Governor Andrew M. Cuomo today announced that a nearly year-long New York State Department of Financial Services (DFS) investigation has uncovered that New York-based insurers and their affiliates are on the hook for at least $48 billion in hidden "shadow insurance' transactions through shell companies in other states and offshore. Shadow insurance is a little-known loophole that puts policyholders and taxpayers at greater risk by allowing insurers to make their balance sheets appear artificially rosy and divert policyholder reserves to other purposes.
"Shadow insurance undermines transparency and accountability in the financial and insurance industries which is critical to our economy," Governor Cuomo said. "It is vital that companies compete based on the quality of their products and services -- rather than which ones can best exploit financial loopholes like shadow insurance that put consumers and taxpayers at greater risk. Our investigation shows that this is a problem all across the nation, so I encourage other state governments -- as well as our federal officials -- to look into these questionable transactions immediately to protect all consumers."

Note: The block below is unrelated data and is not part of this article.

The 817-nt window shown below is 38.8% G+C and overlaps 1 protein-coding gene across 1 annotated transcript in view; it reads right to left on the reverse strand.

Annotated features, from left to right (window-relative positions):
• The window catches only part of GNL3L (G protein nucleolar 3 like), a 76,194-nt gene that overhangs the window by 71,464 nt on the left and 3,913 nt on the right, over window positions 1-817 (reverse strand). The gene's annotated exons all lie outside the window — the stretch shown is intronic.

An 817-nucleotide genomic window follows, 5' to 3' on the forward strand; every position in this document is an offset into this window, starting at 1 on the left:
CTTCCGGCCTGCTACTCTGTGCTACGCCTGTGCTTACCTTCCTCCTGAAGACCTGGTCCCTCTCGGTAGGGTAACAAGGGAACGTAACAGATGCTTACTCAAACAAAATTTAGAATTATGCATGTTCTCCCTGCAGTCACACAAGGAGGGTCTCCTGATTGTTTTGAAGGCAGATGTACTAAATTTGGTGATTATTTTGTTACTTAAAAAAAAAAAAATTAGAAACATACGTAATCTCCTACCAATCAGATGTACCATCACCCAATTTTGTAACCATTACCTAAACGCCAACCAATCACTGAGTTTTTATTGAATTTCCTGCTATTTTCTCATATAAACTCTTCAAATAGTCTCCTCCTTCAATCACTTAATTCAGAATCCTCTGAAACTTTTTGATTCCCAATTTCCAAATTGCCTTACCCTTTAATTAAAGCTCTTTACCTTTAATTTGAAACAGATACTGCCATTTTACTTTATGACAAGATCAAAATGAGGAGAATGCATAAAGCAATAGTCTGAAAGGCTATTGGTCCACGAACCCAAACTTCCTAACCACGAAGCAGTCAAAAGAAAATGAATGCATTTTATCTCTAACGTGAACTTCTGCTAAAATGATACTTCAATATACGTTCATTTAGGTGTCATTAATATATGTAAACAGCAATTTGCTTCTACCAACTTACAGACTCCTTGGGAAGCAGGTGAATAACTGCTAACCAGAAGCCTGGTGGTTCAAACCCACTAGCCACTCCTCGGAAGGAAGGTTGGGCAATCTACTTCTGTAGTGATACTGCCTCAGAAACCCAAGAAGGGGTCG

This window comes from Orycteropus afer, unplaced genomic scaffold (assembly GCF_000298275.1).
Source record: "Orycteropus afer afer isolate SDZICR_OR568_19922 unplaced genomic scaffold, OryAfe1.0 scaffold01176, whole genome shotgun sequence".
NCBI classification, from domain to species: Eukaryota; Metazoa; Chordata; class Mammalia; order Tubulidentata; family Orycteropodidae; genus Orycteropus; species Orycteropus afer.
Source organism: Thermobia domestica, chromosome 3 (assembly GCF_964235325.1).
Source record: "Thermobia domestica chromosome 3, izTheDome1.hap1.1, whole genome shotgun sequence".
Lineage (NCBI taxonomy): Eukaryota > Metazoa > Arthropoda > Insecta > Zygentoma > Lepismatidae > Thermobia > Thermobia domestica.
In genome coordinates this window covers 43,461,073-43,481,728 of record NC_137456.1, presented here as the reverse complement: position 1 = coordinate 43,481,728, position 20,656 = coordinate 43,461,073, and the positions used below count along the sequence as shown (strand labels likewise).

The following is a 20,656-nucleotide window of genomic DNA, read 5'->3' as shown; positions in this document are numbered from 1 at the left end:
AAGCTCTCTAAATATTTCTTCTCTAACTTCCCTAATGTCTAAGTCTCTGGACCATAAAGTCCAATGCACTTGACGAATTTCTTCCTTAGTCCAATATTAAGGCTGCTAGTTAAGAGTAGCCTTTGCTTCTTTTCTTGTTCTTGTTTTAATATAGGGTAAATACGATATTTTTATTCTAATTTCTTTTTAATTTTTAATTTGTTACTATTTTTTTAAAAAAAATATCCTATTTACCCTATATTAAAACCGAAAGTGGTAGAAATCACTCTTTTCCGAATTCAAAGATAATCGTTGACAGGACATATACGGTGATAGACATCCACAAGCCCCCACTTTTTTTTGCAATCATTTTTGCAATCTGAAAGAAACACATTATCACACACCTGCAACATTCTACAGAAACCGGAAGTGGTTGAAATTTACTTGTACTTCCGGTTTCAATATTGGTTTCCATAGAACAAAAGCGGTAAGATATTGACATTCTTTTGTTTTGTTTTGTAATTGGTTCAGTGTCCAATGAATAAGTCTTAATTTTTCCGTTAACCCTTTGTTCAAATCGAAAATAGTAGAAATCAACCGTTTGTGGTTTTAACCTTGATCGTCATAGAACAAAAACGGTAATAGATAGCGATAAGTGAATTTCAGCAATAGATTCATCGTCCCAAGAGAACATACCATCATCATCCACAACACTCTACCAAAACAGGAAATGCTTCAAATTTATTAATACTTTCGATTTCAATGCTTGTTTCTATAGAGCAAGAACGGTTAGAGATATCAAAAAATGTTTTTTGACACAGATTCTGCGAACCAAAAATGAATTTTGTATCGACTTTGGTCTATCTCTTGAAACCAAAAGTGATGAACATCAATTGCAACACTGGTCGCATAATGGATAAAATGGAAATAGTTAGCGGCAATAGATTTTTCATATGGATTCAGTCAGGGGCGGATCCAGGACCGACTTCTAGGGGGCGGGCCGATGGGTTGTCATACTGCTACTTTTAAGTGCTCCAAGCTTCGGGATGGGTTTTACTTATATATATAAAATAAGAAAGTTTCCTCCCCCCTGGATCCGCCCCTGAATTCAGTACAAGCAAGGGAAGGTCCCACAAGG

Benjamin M. Lawsky, Superintendent of Financial Services said: "A key lesson of the financial crisis is that regulators have a responsibility to shine a light on questionable financial practices that shift risk out of sight and into the shadows. If we let our guard down and ignore this regulatory race to the bottom, taxpayers and insurance policyholders are the ones who could get left holding the bag. We as regulators should consider hitting the pause button on these sorts of transactions."
Background on DFS Investigation into Shadow Insurance
In July 2012, DFS initiated an investigation into shadow insurance at New York-based insurance companies and their affiliates.
Insurance companies use shadow insurance to shift blocks of insurance policy claims to special entities -- often in states outside where the companies are based, or else offshore (e.g., the Cayman Islands) -- in order to take advantage of looser reserve and regulatory requirements. Reserves are funds that insurers set aside to pay policyholder claims.
In a typical shadow insurance transaction, an insurance company creates a "captive" insurance subsidiary, which is essentially a shell company owned by the insurer's parent. The company then "reinsures" a block of existing policy claims through the shell company -- and diverts the reserves that it had previously set aside to pay policyholders to other purposes, since the reserve and collateral requirements for the captive shell company are typically lower. Sometimes the parent company even effectively pays a commission to itself from the shell company when the transaction is complete.